“We want to facilitate students getting involved,” Melnick said.

She gave several service opportunities for those wanting to help foster children through the BigHouse Foundation. These include volunteering at their monthly Kids Night Outs, the annual BigHouse Beach Retreat, different Christmas events, Family Fun Nights and more.

Melnick also shared that there are opportunities to volunteer in other capacities at BigHouse, like working in their on-site boutique.

All of these service opportunities can be easily found and applied for on BigHouse’s website

Melnick shifted to discussing the impact of actually fostering children within the home. She wants people to know that foster parents are not saints; they are just normal people, and it could be anyone.

She, similar to ABCH’s Michael Smith, shared that one of the biggest hindrances in people wanting to foster but not being able to fully make that step was the fear of not being able to give the child back. Though it is not an easy thing, Melnick thinks it is the right thing.

“But that’s what they deserve – is to be loved so deeply that it would be hard to let them go,” Melnick said.

She thinks that this temporary pain is something that potential foster parents can handle in order to relieve the pain that foster children go through every day. 

“Hard things are worth doing in foster care…That child is worth the yes,” Melnick said.

Loving a child enough to give them back to their families or when they are not behaving at home is not easy. However, Melnick explained that there is a reason we should love others, even when it is not convenient.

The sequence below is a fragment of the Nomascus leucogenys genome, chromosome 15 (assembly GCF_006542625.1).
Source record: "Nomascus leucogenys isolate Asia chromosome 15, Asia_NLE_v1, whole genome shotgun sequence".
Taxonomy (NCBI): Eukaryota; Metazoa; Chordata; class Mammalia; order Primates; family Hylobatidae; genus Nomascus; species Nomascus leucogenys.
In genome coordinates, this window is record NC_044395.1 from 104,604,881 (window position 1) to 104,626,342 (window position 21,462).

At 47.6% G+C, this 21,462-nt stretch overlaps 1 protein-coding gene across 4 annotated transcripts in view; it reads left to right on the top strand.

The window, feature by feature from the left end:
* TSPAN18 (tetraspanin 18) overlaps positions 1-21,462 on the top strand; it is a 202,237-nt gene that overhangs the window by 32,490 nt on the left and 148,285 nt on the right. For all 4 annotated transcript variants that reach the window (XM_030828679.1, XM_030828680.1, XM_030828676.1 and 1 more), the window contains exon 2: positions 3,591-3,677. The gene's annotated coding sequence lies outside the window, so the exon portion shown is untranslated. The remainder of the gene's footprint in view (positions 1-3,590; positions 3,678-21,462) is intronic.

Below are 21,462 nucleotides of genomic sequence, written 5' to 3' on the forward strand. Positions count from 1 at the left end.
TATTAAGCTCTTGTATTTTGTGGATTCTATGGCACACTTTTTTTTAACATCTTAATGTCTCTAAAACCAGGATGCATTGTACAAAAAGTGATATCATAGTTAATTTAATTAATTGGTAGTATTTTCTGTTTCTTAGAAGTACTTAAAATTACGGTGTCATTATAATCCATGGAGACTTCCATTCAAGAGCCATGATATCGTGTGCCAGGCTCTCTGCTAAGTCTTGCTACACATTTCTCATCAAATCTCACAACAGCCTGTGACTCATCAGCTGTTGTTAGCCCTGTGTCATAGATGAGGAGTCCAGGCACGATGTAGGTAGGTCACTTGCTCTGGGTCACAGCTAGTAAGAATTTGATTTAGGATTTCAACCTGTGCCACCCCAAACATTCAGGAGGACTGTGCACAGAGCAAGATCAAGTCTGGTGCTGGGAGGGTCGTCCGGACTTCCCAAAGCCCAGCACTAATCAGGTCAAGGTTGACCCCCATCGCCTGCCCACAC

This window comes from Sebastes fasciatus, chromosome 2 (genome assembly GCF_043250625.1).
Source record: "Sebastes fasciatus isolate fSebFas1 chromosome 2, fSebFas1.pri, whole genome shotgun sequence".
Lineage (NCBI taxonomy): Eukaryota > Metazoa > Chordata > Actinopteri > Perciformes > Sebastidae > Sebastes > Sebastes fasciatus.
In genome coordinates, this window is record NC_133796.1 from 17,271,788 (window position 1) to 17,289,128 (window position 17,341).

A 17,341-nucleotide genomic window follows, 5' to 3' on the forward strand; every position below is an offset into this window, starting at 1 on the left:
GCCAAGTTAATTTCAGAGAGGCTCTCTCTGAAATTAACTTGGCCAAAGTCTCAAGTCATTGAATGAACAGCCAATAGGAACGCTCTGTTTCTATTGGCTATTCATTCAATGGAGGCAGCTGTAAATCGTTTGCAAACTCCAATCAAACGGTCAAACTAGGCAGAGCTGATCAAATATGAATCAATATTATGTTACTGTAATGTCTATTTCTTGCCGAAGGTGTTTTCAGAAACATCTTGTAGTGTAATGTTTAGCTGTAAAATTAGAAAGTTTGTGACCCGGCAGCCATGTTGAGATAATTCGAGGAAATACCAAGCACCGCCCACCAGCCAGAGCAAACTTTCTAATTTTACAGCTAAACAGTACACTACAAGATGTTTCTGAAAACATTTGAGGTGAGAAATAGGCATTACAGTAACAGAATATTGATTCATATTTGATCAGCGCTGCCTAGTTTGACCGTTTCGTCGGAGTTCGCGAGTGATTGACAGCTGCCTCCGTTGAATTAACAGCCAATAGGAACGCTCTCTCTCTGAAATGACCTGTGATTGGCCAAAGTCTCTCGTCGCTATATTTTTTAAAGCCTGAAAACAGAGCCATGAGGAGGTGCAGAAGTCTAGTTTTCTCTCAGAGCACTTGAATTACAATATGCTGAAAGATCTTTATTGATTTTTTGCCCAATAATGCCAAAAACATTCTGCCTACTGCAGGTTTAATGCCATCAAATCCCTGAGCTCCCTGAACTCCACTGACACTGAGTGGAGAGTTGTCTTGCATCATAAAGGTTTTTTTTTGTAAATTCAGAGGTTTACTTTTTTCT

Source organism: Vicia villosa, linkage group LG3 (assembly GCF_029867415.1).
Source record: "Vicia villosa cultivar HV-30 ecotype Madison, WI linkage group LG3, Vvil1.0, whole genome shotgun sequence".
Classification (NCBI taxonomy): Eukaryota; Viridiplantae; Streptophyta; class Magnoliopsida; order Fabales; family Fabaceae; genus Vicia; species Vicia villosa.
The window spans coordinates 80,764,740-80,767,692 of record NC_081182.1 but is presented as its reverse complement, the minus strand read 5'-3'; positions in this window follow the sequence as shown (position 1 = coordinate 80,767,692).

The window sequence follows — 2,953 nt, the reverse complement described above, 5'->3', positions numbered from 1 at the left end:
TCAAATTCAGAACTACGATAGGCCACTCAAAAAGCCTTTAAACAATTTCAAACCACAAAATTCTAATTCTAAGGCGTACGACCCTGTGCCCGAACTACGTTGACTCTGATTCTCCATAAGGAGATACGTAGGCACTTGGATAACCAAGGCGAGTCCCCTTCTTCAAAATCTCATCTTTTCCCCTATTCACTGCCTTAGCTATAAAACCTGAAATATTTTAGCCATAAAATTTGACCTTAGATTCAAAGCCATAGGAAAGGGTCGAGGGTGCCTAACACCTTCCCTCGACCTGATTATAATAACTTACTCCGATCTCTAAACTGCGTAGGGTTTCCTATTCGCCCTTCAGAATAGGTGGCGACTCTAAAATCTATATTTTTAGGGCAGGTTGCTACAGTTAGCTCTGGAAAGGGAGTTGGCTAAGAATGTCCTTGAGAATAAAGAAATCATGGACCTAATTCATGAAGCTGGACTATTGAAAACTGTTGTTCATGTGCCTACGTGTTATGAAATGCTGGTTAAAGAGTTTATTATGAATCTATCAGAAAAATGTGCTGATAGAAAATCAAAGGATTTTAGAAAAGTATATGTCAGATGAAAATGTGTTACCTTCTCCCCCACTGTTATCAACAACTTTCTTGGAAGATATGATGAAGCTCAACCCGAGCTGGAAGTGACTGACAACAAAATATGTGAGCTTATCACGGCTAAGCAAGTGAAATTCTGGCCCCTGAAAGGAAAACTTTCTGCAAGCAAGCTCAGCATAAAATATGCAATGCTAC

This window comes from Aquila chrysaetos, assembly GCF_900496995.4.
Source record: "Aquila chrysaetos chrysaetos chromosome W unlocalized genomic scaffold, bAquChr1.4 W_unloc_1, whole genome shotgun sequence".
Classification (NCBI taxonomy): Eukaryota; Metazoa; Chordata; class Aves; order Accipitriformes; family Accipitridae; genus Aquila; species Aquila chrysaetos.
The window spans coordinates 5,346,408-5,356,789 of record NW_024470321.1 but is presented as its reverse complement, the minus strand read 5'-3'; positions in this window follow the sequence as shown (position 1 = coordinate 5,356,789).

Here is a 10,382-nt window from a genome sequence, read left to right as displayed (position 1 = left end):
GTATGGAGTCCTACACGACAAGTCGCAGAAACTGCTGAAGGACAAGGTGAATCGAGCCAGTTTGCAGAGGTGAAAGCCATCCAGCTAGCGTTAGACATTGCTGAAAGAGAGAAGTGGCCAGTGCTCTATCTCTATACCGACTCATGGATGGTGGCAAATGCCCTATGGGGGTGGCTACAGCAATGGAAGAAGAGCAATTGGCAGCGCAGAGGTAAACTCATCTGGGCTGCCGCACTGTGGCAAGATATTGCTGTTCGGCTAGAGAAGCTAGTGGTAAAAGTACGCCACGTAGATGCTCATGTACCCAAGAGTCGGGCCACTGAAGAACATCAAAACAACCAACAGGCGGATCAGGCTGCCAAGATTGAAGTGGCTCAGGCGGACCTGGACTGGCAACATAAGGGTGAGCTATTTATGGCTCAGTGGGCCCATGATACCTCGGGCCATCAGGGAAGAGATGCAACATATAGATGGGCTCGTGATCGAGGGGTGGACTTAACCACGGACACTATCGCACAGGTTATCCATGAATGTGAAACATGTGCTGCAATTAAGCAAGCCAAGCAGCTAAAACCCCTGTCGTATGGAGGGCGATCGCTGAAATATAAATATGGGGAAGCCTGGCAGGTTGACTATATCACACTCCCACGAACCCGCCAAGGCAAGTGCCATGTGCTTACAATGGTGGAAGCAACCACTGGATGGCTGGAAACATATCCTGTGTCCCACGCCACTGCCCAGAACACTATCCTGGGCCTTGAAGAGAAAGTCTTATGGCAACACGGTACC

“That right there is the Gospel – Jesus loves us despite the way we come to him and how we act,” Melnick said.

A big part of the BigHouse Foundation’s mission statement on its website is surrounded around James 1:27 which says, “Religion that God the Father accepts as pure and faultless is this: to look after orphans and widows in their distress and to keep oneself unstained from being polluted by the world."

This is why BigHouse does what they do to help serve children and families involved in the foster care system.

“Our perspective is that we love because He [God] loved us first, and we feel like God’s called each of us to a purpose greater than ourselves to bring glory to Him,” Melnick said.

There are so many ways for anyone to get involved, even college students who may be too young or living on a low budget. The Alabama Baptist Children’s Home and Opelika’s BigHouse Foundation both believe that anyone and everyone can make a difference in the life of a child.